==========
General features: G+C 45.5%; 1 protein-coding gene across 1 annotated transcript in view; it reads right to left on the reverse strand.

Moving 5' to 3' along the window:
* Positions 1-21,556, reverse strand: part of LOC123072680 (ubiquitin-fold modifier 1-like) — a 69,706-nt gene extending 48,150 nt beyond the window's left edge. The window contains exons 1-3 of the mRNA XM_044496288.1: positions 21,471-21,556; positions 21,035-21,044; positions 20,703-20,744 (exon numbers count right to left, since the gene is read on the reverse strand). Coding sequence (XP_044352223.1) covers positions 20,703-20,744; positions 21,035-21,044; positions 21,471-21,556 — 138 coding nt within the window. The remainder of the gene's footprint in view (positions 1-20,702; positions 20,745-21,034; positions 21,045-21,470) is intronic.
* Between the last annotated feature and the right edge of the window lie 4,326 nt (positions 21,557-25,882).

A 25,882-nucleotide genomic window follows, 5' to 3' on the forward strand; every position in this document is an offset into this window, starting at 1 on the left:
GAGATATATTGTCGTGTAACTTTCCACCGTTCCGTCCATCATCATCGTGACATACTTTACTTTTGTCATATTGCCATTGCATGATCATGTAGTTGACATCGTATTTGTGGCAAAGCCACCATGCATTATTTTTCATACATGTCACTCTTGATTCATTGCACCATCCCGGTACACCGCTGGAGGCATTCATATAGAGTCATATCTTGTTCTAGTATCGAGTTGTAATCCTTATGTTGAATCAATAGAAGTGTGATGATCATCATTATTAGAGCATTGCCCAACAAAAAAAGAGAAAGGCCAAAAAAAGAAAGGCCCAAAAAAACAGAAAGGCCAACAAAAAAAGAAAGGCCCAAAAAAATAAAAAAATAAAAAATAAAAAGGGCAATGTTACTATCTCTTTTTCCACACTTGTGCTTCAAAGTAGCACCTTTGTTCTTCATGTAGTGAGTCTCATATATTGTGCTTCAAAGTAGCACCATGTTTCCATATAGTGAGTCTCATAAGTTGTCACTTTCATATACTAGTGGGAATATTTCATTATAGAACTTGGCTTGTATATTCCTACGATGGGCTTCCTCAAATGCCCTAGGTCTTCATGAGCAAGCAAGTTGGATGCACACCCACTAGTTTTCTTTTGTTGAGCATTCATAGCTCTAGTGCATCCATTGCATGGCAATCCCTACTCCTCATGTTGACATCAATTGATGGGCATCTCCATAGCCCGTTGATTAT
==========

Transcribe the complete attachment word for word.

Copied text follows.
General features: G+C 45.5%; 1 protein-coding gene across 1 annotated transcript in view; it reads right to left on the reverse strand.

Moving 5' to 3' along the window:
* Positions 1-21,556, reverse strand: part of LOC123072680 (ubiquitin-fold modifier 1-like) — a 69,706-nt gene extending 48,150 nt beyond the window's left edge. The window contains exons 1-3 of the mRNA XM_044496288.1: positions 21,471-21,556; positions 21,035-21,044; positions 20,703-20,744 (exon numbers count right to left, since the gene is read on the reverse strand). Coding sequence (XP_044352223.1) covers positions 20,703-20,744; positions 21,035-21,044; positions 21,471-21,556 — 138 coding nt within the window. The remainder of the gene's footprint in view (positions 1-20,702; positions 20,745-21,034; positions 21,045-21,470) is intronic.
* Between the last annotated feature and the right edge of the window lie 4,326 nt (positions 21,557-25,882).

A 25,882-nucleotide genomic window follows, 5' to 3' on the forward strand; every position in this document is an offset into this window, starting at 1 on the left:
GAGATATATTGTCGTGTAACTTTCCACCGTTCCGTCCATCATCATCGTGACATACTTTACTTTTGTCATATTGCCATTGCATGATCATGTAGTTGACATCGTATTTGTGGCAAAGCCACCATGCATTATTTTTCATACATGTCACTCTTGATTCATTGCACCATCCCGGTACACCGCTGGAGGCATTCATATAGAGTCATATCTTGTTCTAGTATCGAGTTGTAATCCTTATGTTGAATCAATAGAAGTGTGATGATCATCATTATTAGAGCATTGCCCAACAAAAAAAGAGAAAGGCCAAAAAAAGAAAGGCCCAAAAAAACAGAAAGGCCAACAAAAAAAGAAAGGCCCAAAAAAATAAAAAAATAAAAAATAAAAAGGGCAATGTTACTATCTCTTTTTCCACACTTGTGCTTCAAAGTAGCACCTTTGTTCTTCATGTAGTGAGTCTCATATATTGTGCTTCAAAGTAGCACCATGTTTCCATATAGTGAGTCTCATAAGTTGTCACTTTCATATACTAGTGGGAATATTTCATTATAGAACTTGGCTTGTATATTCCTACGATGGGCTTCCTCAAATGCCCTAGGTCTTCATGAGCAAGCAAGTTGGATGCACACCCACTAGTTTTCTTTTGTTGAGCATTCATAGCTCTAGTGCATCCATTGCATGGCAATCCCTACTCCTCATGTTGACATCAATTGATGGGCATCTCCATAGCCCGTTGATTAT